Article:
If that's the case, I'd assert that it's even less likely he was able to hack in.
I've written more than my share of ARINC 429 drivers and code that uses them. Hacking into a box at one end of a 429 connection so you can pass the data you want is significantly harder, especially in older aircraft which use more primitive operating systems (if they use an operating system at all). It's not like they're running off-the-shelf Linux with everything enabled. If they have a full operating system it will be something like VxWorks or Green Hills Integrity. Beyond that, you're not using the full RTOS, you're using the ARINC 653 compliant subset that has some pretty robust partitioning. And when you set them up for your system, you take out the parts you aren't planning on using so you have less to certify. There are no service ports left open on the IP stack. There are no terminals or file transfer services to hack into. Hell, many (most?) of those types of systems don't even have a file system at all. And if you're trying to hack a pre-RTOS era box, you have an IP stack that was customized specifically for the box to provide only the services required for that box and every other port will be closed. They were pretty adamant that the ports we were going to use were the only ones you could use when I had to run my IP stack through the testing gauntlet in the pre-RTOS days, not to mention that every single packet had to be screened for validity before it was accepted. They did quite a bit of testing to make sure we didn't have any "undefined behavior" resulting from corrupted or incorrectly formatted packets.
If you manage to get hacked packets to the box, you still have to find your way through the very custom software to get anything specific out of the 429 port at the other side. Which in most cases is virtually impossible because it's specifically designed to pass only the data it expects to pass. Then you have to deal with how to get the data you want through the 429 network. That's a network which has very specific message handling built into it and each computer using it configures their software to route the 32 bit packets very specifically. Keep in mind that 8 bits out of those 32 bits is the routing label that determines what the packet is used for. If the receiver isn't expecting a specific label, it will drop the packet. Beyond that, 429 is a single point to single point connection. The protocol has no provision for routing packets past that. You have to specifically design a computer to forward the data between two connections. And when you do that, you only route just the very specific data you want to route. You don't design it to accept any data from anywhere and pass it on to everywhere else. That's a huge safety hazard. Engine control data coming from the GPS interface simply doesn't get passed through the data concentrator because that's not where it's designed to come from.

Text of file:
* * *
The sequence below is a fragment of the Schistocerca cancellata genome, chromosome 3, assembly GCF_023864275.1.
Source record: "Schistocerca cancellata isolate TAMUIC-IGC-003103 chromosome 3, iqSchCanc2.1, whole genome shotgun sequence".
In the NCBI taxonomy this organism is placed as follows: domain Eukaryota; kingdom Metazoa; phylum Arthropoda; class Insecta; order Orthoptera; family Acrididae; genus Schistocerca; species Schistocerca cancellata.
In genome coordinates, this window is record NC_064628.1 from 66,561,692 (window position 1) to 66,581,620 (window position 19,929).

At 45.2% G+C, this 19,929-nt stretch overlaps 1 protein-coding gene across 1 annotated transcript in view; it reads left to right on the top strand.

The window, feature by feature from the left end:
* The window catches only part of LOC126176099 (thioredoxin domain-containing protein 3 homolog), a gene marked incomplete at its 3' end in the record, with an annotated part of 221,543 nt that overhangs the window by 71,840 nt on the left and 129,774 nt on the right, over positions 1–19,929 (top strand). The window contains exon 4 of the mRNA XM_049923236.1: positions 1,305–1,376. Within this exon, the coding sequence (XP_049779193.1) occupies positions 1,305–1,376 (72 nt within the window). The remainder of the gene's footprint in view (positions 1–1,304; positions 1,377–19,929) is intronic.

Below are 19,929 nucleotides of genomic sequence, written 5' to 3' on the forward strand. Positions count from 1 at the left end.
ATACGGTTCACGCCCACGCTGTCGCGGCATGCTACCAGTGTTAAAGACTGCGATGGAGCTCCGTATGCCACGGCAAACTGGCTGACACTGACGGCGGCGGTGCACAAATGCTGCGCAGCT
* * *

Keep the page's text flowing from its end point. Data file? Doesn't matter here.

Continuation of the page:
If that weren't enough, you have to add in the fact that out of the 32 bit packet, you really only have 21 bits for payload, broken up in a couple of different ways depending on what you're sending. Every given routing label identifies what data is being sent. And for a lot of it, they only ever send one packet on a periodic basis for status update. It's a lot less common to send multi-word packet sequences. Even then, they're very specifically formatted and there's heavy range checking and so forth on expected vs received values for safety reasons. So it's not like there's a lot of room to pack in anything to hack with.
The more I read about this the less I believe he could actually hack a real plane.
The reason they have multiple engines on a plane is to eliminate a single point failure that would make the plane have "premature contact with the ground". And on trans-pacific flights, having 3 or 4 engines gives you a significant safety margin for you to reach dry land. As engines have gotten better and more reliable, the requirement for 4 engines has been reduced to 2, starting with the Boeing 777 and going forward.
You can still make it to your destination after you lose your single GPS. Try making it to your destination after losing your single engine and let me know how it works out for you.